It’s clear that e scooters will increasingly become more common and the e-scooter business model will continue to grab the attention of manufacturers, investors, entrepreneurs. All this should go ahead with a quest to know what are some of the best electric bikes in the market especially for anyone who would want to get started in the electric bikes/scooters rental business.

We have done a comprehensive list of the best electric bikes! Each bike has been reviewed in depth and includes a full list of specs and a photo.

Billy eBike

mobile-best-electric-bikes-scooters https://www.kickstarter.com/projects/enkicycles/billy-were-redefining-joyrides

To start us off is the Billy eBike, a powerful go-anywhere urban electric bike that’s specially designed to offer an exciting ride like no other whether you want to ride to the grocery store, cafe, work or school. The Billy eBike comes in 4 color options – Billy Blue, Polished aluminium, Artic white, and Stealth black.

Price: $2490

Available countries

Available in the USA, Europe, Asia, South Africa and Australia.This item ships from the USA. Buyers are therefore responsible for any taxes and/or customs duties incurred once it arrives in your country.

Features

  • Control – Ride with confidence with our ultra-wide BMX bars and a hyper-responsive twist throttle.
  • Stealth- Ride like a ninja with our Gates carbon drive that’s as smooth as butter and maintenance-free.
  • Drive – Ride further with our high torque fat bike motor, giving a better climbing performance.
  • Accelerate – Ride quicker with our 20-inch lightweight cutout rims for improved acceleration.
  • Customize – Ride your own way with 5 levels of power control. Each level determines power and speed.
  • Flickable – Ride harder with our BMX /MotoX inspired geometry and lightweight aluminum package

Specifications

  • Maximum speed: 20 mph (32 km/h)
  • Range per charge: 41 miles (66 km)
  • Maximum Power: 500W
  • Motor type: Fat Bike Motor: Bafang RM G060.500.DC
  • Load capacity: 300lbs (136kg)
  • Battery type: 13.6Ah Samsung lithium-ion,
  • Battery capacity: On/off-bike charging available
  • Weight: w/o batt. 48.5lbs (22kg), w/ batt. 54lbs (24.5kg)
  • Front Suspension: Fully adjustable air shock, preload/compression damping /lockout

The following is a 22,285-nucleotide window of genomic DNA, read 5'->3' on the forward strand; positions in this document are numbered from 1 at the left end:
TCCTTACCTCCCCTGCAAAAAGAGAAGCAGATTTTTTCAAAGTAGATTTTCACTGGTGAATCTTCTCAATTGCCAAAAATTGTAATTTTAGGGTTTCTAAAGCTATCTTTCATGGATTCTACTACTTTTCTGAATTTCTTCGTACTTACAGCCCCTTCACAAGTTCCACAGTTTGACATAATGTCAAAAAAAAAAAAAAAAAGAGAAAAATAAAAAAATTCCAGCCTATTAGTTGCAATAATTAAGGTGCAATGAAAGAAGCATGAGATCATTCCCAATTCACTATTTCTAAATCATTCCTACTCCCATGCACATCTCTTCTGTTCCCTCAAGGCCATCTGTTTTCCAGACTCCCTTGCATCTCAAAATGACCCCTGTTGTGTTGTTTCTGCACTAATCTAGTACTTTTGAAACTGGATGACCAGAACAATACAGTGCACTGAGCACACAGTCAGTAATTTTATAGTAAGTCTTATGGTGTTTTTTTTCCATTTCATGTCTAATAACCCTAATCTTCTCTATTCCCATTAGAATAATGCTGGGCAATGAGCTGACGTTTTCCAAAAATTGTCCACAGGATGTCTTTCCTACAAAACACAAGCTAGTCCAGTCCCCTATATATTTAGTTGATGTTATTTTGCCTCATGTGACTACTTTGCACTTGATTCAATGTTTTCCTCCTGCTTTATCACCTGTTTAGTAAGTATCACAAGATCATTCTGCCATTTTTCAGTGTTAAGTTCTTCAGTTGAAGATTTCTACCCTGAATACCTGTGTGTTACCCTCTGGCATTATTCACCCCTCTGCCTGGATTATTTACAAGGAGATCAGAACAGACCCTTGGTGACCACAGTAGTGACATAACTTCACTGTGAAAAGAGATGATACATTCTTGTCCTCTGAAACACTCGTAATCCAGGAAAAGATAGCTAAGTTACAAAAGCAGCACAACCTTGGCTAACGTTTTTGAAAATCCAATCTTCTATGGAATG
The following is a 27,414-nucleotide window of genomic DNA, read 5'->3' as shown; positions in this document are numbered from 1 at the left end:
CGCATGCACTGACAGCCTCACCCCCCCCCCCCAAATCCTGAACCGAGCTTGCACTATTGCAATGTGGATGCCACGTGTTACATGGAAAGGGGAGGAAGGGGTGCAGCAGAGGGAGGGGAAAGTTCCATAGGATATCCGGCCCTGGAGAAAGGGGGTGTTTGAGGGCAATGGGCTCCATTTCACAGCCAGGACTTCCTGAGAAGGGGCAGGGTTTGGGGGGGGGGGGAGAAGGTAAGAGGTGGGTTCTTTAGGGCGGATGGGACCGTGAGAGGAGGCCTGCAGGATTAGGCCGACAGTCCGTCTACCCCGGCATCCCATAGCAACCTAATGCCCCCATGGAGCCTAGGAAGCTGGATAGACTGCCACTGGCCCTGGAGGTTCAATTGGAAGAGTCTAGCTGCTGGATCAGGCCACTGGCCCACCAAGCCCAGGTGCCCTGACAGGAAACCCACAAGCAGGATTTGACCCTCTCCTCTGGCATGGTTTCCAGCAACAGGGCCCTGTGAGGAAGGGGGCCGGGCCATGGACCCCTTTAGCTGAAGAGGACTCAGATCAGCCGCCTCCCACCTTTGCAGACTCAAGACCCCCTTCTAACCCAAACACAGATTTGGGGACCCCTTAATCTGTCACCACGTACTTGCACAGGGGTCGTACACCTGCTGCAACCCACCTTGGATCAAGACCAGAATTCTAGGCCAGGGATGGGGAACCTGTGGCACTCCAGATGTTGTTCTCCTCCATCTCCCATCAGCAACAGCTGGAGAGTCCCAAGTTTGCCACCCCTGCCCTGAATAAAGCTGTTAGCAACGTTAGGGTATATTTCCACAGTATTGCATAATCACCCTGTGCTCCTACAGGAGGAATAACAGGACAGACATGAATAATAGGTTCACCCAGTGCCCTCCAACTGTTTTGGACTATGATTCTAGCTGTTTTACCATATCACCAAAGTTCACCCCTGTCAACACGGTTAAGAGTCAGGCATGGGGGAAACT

• Rear Suspension: spring, preload adjustment
  • Built-in GPS

Why Should You Buy This?

  • Riding fun and excitement
  • Better climbing ability and faster acceleration.
  • Ride with confidence
  • Billy folds for convenient storage and transportation.
  • Shorty levers connect to disc brakes ensuring you stop on a dime
  • belt drives are maintenance-free and clean (no oil or lubrication needed)

**Who Should Ride Billy? **

Both new and experienced riders

**Where to Buy? **Local distributors or ships from the USA.

Genze 200 series e-Bike

genze-best-electric-bikes-scooters https://www.genze.com/fleet/

Featuring a sleek and lightweight aluminum frame design, the 200-Series ebike takes your riding experience to greater heights. Available in both black and white this ebike comes with a connected app, which allows you to plan activities, map distances and routes while also allowing connections with fellow riders.

Price: $2099.00

Available countries

The Genze 200 series e-Bike is available at GenZe retail locations across the U.S or online via GenZe.com website. Customers from outside the US can ship the product while incurring the relevant charges.

Features

  • 2 Frame Options
  • 2 Sizes
  • Integrated/Removable Battery
  • Throttle and Pedal Assist Ride Modes
  • Integrated LCD Display
  • Connected App
  • 24 month warranty
  • GPS navigation
  • Bluetooth connectivity

Specifications

  • Maximum speed: 20 mph with throttle
  • Range per charge: 15-18 miles w/ throttle and 30-50 miles w/ pedal assist
  • Charging time: 3.5 hours
  • Motor type: Brushless Rear Hub Motor
  • Gears: Microshift Thumb Shifter
  • Battery type: Removable Samsung 36V, 9.6AH Li-Ion battery pack
  • Battery capacity: 36V and 350 Wh
  • Weight: 46 pounds
  • Derailleur: 8-speed Shimano
  • Brakes: Dual classic
  • Wheels: 26 x 20 inches
  • Frame: 16, and 18 inches
  • Operating Mode: Analog mode 5 levels of Pedal Assist Thrott­le Mode

Norco from eBikestore

norco-best-electric-bikes-scooters https://ebikestore.com/shop/norco-vlt-s2/

The Norco VLT S2 is a front suspension e-Bike with solid components alongside the reliable Bosch Performance Line Power systems that offer precise pedal assistance during any riding situation.